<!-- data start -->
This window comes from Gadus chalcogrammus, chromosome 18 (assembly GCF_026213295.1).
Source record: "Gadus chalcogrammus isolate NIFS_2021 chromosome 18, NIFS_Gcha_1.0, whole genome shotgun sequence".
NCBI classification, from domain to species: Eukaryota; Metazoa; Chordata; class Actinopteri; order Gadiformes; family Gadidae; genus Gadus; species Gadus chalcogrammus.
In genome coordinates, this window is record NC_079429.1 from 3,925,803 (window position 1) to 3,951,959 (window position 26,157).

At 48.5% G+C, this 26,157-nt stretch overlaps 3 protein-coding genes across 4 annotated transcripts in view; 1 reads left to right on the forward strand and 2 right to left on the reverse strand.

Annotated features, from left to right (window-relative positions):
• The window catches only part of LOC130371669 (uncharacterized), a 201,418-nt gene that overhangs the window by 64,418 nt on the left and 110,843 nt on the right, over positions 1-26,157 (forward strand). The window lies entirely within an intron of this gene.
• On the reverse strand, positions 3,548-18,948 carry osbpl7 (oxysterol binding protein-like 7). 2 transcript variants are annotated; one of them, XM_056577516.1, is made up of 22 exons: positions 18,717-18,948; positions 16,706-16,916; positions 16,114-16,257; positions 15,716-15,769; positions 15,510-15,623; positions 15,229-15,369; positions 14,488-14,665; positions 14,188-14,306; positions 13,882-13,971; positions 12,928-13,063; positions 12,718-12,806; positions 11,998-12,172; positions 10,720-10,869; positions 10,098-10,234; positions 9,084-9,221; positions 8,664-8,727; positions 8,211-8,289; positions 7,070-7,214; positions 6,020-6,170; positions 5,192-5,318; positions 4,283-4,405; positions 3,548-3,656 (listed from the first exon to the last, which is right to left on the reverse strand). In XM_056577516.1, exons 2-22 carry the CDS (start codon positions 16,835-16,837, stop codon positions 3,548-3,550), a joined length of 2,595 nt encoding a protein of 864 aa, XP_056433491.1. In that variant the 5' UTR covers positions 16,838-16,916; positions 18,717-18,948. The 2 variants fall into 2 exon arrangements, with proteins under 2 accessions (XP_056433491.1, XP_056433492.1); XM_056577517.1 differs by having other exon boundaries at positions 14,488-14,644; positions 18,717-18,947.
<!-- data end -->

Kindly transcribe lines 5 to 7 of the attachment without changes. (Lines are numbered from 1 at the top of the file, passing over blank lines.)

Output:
At 48.5% G+C, this 26,157-nt stretch overlaps 3 protein-coding genes across 4 annotated transcripts in view; 1 reads left to right on the forward strand and 2 right to left on the reverse strand.

Annotated features, from left to right (window-relative positions):
• The window catches only part of LOC130371669 (uncharacterized), a 201,418-nt gene that overhangs the window by 64,418 nt on the left and 110,843 nt on the right, over positions 1-26,157 (forward strand). The window lies entirely within an intron of this gene.